2015 me would’ve had a knee jerk reaction to kick off an outreach campaign as soon as we hit publish on the new article. But considering the fact that you may not even need a ton of links to rank well, you can actually spend your time more efficiently elsewhere.

3. Creating quality content that earns links naturally

There’s definitely a tipping point when it comes to generating backlinks naturally. When your article appears on page one for the query you’re targeting, your chances of having that article cited by other publications with zero effort on your part just naturally goes up.

Why? Because people looking to add credible citations to their article will turn to Google to find that content.

This prompts our team to always ensure that each piece of content we create for our clients satisfies searcher intent. To do this, we start off by researching if the intent behind the keyword we want to rank for has purchase, consideration or informational intent.

For example, the keyword “best video conferencing camera” has consideration-based intent. We can determine this by looking at the SERPs. In the screenshot below, you can see Google understands users are trying to compare different types of cameras.

By seeing this, we know that our best bet for creating content that will rank well is by writing a listicle-style post comparing the best video cameras on the market. If we had instead created an informational article targeting the same keyword about why you should invest in a video conferencing camera without a list of product comparisons, the article probably wouldn’t perform well in search.

Therefore, if we start off on the right foot by creating the right type of content from the very beginning, we make it easier for ourselves down the road. In other words, we won’t have to build a million links just to get a piece of content to rank that wasn’t the right format, to begin with.

What we’ve found with our outreach strategy

Centering our strategy around creating the right content and then determining whether or not that content needs links, has helped us prioritize what articles actually need to be a part of an outreach campaign.

Once this is determined, we then call on our friends — or our content partners — to help us drive link equity quickly, efficiently, and in a way, that enhances the source content and makes sense for end users (readers).

A few months into building out our homie program, there are several things we noticed.

1. Response rates increased

Probably because it’s not as templatized and, generally, I care more deeply about the email I’m sending and the person I’m reaching out to. On average, I get about a 65–70 percent response rate.

2. Opt-in rates increased

Once I get a response, build the relationship, then ask if they want to become a content partner (“friend”), we typically see a 75 percent opt-in rate.

3. You get the same amount of links, using half the amount of work, in half the amount of time

I’m gonna repeat that: we generate the same, if not more, backlinks month over month with less effort, time and manpower than with the process I built out in 2015.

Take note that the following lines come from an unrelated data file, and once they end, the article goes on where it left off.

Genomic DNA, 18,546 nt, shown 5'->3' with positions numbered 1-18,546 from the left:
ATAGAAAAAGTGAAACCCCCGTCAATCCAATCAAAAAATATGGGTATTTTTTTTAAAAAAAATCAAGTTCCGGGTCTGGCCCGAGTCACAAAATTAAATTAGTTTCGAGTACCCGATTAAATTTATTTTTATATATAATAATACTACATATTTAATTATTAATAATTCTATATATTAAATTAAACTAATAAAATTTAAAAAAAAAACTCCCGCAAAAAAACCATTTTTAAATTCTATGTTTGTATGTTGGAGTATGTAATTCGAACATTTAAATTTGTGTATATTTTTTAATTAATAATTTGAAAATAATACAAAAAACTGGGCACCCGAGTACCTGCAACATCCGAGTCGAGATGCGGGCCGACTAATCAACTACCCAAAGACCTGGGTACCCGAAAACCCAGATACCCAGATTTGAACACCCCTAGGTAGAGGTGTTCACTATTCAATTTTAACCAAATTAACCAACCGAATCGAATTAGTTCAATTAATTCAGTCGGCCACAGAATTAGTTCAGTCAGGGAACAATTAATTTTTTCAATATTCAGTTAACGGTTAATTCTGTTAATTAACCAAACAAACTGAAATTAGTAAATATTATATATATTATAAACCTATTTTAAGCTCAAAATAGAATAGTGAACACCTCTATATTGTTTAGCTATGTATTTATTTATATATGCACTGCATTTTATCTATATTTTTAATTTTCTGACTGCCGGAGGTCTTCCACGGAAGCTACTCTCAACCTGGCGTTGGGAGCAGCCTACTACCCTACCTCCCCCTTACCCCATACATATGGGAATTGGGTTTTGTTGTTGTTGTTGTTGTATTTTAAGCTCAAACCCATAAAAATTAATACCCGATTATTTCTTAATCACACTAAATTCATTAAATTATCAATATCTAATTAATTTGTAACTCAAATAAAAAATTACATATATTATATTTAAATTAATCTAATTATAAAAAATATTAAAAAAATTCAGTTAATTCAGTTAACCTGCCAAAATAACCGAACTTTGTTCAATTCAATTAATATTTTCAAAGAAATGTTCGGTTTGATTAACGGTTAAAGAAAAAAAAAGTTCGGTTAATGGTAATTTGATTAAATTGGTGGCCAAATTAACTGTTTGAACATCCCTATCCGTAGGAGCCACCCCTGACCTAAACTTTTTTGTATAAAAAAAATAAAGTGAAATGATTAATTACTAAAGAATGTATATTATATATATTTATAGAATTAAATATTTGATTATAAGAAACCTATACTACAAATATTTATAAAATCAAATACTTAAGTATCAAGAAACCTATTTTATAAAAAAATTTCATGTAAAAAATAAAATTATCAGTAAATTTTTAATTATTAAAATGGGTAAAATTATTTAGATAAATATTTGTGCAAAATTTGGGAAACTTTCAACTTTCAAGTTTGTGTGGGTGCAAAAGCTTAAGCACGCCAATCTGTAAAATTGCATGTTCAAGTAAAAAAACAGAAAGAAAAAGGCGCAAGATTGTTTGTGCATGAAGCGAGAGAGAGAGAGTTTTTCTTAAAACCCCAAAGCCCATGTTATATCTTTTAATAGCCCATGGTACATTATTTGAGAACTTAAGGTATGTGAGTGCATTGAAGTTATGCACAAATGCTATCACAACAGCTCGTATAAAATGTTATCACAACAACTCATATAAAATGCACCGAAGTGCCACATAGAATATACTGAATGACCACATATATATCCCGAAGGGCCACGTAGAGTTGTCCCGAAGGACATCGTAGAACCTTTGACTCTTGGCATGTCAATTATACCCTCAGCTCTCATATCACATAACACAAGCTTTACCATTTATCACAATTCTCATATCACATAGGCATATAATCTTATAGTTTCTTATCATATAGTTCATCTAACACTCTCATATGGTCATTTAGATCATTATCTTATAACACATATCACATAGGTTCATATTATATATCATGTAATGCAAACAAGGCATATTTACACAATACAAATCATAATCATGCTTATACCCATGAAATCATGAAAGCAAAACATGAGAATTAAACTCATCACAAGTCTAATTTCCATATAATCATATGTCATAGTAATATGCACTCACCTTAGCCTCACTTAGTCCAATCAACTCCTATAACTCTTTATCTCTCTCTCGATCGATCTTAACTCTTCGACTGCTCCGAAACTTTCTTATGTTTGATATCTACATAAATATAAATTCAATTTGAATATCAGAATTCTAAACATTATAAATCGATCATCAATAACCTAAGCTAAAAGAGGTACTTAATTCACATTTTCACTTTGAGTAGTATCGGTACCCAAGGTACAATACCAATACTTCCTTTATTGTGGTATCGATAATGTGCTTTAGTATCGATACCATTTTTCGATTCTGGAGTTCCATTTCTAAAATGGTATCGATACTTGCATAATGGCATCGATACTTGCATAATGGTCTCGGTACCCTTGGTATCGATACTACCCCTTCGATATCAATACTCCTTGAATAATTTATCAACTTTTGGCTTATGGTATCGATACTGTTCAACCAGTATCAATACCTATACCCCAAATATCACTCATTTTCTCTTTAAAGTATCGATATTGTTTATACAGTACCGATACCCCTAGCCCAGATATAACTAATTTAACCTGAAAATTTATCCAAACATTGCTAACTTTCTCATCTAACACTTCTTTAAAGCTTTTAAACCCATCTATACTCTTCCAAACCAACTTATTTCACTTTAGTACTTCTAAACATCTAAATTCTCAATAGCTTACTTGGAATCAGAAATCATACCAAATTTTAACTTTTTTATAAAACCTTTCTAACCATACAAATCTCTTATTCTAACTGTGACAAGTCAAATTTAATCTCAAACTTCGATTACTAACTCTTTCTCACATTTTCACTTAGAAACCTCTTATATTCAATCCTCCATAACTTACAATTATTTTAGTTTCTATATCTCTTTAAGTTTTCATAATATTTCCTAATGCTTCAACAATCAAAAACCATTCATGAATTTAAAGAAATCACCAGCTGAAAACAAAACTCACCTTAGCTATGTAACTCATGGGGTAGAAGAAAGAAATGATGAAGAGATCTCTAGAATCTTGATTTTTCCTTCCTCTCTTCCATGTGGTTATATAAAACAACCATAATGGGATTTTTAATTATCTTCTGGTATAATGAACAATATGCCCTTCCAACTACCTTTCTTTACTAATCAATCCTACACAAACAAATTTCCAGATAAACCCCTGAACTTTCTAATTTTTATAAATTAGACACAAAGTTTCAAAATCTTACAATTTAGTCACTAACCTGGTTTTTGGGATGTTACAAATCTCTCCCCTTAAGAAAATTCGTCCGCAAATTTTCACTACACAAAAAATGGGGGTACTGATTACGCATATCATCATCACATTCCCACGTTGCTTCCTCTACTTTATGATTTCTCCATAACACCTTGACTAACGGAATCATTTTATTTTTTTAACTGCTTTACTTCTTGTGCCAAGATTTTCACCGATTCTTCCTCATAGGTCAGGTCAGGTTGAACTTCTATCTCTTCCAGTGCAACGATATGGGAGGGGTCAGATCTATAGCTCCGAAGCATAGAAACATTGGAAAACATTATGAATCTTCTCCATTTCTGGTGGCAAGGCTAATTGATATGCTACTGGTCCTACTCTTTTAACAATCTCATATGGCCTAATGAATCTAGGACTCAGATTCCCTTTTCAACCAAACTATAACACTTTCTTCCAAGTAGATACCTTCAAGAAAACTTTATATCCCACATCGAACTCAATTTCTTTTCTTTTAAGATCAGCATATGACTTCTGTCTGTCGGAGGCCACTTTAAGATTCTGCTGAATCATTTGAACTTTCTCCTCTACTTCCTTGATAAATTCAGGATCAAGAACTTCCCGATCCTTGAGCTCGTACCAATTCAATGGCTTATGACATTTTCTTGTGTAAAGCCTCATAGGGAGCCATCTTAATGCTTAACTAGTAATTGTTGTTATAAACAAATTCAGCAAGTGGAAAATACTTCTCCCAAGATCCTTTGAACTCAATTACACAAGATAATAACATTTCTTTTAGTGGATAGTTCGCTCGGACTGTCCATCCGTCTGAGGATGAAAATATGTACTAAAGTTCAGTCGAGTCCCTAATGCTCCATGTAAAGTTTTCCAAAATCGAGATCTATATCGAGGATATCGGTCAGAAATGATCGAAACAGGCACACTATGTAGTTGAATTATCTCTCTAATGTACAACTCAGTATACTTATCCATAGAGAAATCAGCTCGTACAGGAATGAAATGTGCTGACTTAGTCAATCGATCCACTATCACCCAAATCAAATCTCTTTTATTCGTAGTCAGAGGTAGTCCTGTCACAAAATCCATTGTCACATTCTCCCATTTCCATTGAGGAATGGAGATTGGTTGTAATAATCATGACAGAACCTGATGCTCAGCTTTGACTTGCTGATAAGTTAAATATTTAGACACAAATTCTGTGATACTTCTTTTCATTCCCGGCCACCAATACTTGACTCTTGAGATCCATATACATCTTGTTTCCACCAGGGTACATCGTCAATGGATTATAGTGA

And the more partners we add, the more links we acquire, with less effort. Visually, it looks like this:

I (somewhat) paid attention during economics class in college, and I remember a chart with this trajectory being a really good thing. So, I think we’re on to something…

How our outreach process works (and how you can create your own)

Our current link building program still leverages some of the tools mentioned in my post from 2015, but we’ve simplified the process. Essentially, it works like this:

1. Identify your friends

Do you have friends or acquaintances that work at sites which touch on topics in your space? Start there!

I got connected to the CEO of Proof, who connected me with their Content Director, Ben. We saw that there was synergy between our content and each needed sources about what the other wrote about. He was able to connect me with other writers and content managers in the space, and now we’re all best of friends.

2. Find new friends

Typically we look for similar sites in the B2B SaaS space that we want to partner with and are relevant to our client sites. Then, we use several tools like Clearbit, Hunter.io, and Viola Norbert to identify the person we want to reach out to (usually SEO Managers, Marketing Directors or Content Managers) and find their email.

This step has been crucial in our process. In the past, we left this to the virtual assistants. But since bringing this in house, we’ve been able to better identify the right person to reach out to, which has increased response rates.

3. Reach out in an authentic way

In our outreach message, we cut to the chase. If you’ve identified the right person in the previous step, then they should know exactly what you’re trying to do and why it’s important. If the person you outreached to doesn’t get the big picture and you have to explain yourself, then you’re talking to the wrong person. Plain and simple.

Compared to 2015, our lists are much smaller (we’re definitely not using the spray and pray method) and we determine on a case by case basis what the best method for outreach is. Whether that be email, Linkedin, or at times, Instagram.

Here’s an example of a simple, straightforward message I send out:

4. Share content priorities

Once someone expresses interest, I’ll find a place on their website using a site search where they can reference one of our client’s content priorities for the month. In return, I’ll ask them what content they’re trying to get more eyes on and see if it aligns with our other client sites or the other partners we work with.